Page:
The Mutianyu section of the Great Wall of China was first built in the mid 6th century during the Northern Oi, making it older than the Badaling section. Today most parts of it are well preserved and the Mutianyu Great Wall has the largest construction scale and best quality among all sections of Great Wall of China.

Built mainly with granite, the wall is 7-8 meters high and the top is 4-5 meters wide. Compared with other sections of Great Wall, Mutianyu Great Wall possesses some unique characteristics in its construction.

Olympic Village - Bird's Nest & Water Cube

In 2008 China amazed the world with the groundbreaking architecture of its two flagship structures for the Olympic Games:

The ‘Bird’s Nest’ Stadium, and the Water Cube.

Arguably the most recognisable structure of the 2008 Olympics, Beijing National Stadium, to give it its official title, is located in the Olympic Green. The $423 million stadium is the world's largest steel structure and was designed by the Swiss architecture firm Herzog & Meuron. The design, selected in April 2003, originated from the study of Chinese Ceramics. It implemented steel beams in order to hide supports for the retractable roof, giving the stadium the appearance of a ‘Bird's nest’. Ironically, the retractable roof was later removed from the design after inspiring the stadium's most recognizable aspect. A shopping mall and a hotel are planned for construction in order to increase the use of the stadium, which has had trouble attracting events. Tours are available on a daily basis if you are interested in the finer points of the stadium’s architecture.

The Beijing National Aquatics Centre, more popularly known as the ‘Water Cube’ is the aquatic centre that was built alongside the National Stadium in order to host the Swimming events for the 2008 Olympics. The building’s actual shape is that of a rectangular box, a Cuboid. The building also took five years to complete and during the Olympic Games of 2008, swimmers broke 25 world records.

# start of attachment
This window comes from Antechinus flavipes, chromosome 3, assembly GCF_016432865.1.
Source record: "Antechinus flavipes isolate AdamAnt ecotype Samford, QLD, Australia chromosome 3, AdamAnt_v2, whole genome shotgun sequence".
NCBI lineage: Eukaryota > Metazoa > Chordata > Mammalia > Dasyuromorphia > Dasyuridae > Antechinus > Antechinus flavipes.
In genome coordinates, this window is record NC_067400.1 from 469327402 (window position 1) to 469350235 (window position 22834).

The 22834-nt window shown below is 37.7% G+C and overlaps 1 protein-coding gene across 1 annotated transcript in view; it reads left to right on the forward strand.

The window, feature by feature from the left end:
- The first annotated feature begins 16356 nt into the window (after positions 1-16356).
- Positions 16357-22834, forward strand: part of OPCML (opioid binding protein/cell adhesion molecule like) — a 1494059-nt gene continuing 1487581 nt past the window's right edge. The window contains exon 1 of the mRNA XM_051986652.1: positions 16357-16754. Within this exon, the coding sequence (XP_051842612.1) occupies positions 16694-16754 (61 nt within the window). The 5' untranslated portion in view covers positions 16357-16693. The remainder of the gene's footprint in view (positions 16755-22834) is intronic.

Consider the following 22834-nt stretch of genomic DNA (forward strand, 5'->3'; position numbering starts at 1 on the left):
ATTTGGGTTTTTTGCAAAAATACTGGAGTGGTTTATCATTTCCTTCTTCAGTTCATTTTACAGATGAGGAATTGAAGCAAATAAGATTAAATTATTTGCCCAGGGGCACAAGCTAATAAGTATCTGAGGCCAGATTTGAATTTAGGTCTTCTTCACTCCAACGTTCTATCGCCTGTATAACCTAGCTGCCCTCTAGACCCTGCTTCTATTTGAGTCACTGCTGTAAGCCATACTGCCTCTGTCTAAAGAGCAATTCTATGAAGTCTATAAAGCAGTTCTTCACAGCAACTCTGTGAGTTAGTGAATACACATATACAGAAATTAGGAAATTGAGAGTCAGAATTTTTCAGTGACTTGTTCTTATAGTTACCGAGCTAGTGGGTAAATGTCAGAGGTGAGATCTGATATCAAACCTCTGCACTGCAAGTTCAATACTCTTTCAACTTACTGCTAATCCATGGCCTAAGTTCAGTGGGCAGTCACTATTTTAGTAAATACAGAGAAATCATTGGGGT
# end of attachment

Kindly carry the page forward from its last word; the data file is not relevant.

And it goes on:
Summer Palace

The Summer Palace in Beijing is well worth a visit. The Chinese name ‘Yihe yuan’ translates as: ‘Gardens of Nurtured Harmony’. Longevity Hill, which is 60 meters high and the Kunming Lake mainly dominate the Summer Palace. The central Kunming Lake, covering 2.2 square kilometres was entirely man made and the excavated soil was used to build Longevity Hill. In its compact 70,000 square meters of building space, you will find a variety of palaces, gardens, and other classical-style architectural structures to wander around at your own pace, appreciating peace and harmony in an otherwise chaotic city.

Temple of Heaven

The Temple of Heaven, which translates literally to ‘The Alter Of Heaven’, is a complex of Taoist buildings situated in South Eastern urban Beijing in Xuanwu District. The Emperors of the Ming and Oing dynasties visited the complex to pray for the harvest. It is regarded as a Taoist temple although Chinese ‘Heaven’ worship predates that of Taoism, and was more likely carried out by the monarchs of the day.

Ming Tombs

The site of the thirteen tombs from Ming dynasty measuring about lies in valley of the Tianshoushan hill, almost 50km/31 miles to the north of Beijing. It is the "monumental graveyard" of the Ming dynasty, where thirteen of the sixteen dynasty's emperors are interred, together with empresses and concubines. In accordance with an old tradition, the rulers had their tombs built during their lifetime.